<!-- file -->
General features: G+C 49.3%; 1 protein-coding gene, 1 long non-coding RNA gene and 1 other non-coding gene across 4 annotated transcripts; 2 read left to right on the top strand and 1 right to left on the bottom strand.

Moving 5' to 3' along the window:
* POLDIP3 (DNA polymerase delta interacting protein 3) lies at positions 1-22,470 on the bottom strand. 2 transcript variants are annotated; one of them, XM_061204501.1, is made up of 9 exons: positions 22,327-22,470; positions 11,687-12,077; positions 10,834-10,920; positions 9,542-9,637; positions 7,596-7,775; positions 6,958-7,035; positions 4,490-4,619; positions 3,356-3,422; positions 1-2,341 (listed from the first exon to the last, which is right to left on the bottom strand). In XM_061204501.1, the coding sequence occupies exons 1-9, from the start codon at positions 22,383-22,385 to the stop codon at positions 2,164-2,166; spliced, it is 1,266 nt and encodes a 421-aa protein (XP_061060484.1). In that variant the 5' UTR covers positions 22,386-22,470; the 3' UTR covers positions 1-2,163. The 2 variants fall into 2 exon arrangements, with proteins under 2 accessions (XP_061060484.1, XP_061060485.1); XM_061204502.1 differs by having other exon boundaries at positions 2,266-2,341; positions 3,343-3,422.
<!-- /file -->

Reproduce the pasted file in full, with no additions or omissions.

General features: G+C 49.3%; 1 protein-coding gene, 1 long non-coding RNA gene and 1 other non-coding gene across 4 annotated transcripts; 2 read left to right on the top strand and 1 right to left on the bottom strand.

Moving 5' to 3' along the window:
* POLDIP3 (DNA polymerase delta interacting protein 3) lies at positions 1-22,470 on the bottom strand. 2 transcript variants are annotated; one of them, XM_061204501.1, is made up of 9 exons: positions 22,327-22,470; positions 11,687-12,077; positions 10,834-10,920; positions 9,542-9,637; positions 7,596-7,775; positions 6,958-7,035; positions 4,490-4,619; positions 3,356-3,422; positions 1-2,341 (listed from the first exon to the last, which is right to left on the bottom strand). In XM_061204501.1, the coding sequence occupies exons 1-9, from the start codon at positions 22,383-22,385 to the stop codon at positions 2,164-2,166; spliced, it is 1,266 nt and encodes a 421-aa protein (XP_061060484.1). In that variant the 5' UTR covers positions 22,386-22,470; the 3' UTR covers positions 1-2,163. The 2 variants fall into 2 exon arrangements, with proteins under 2 accessions (XP_061060484.1, XP_061060485.1); XM_061204502.1 differs by having other exon boundaries at positions 2,266-2,341; positions 3,343-3,422.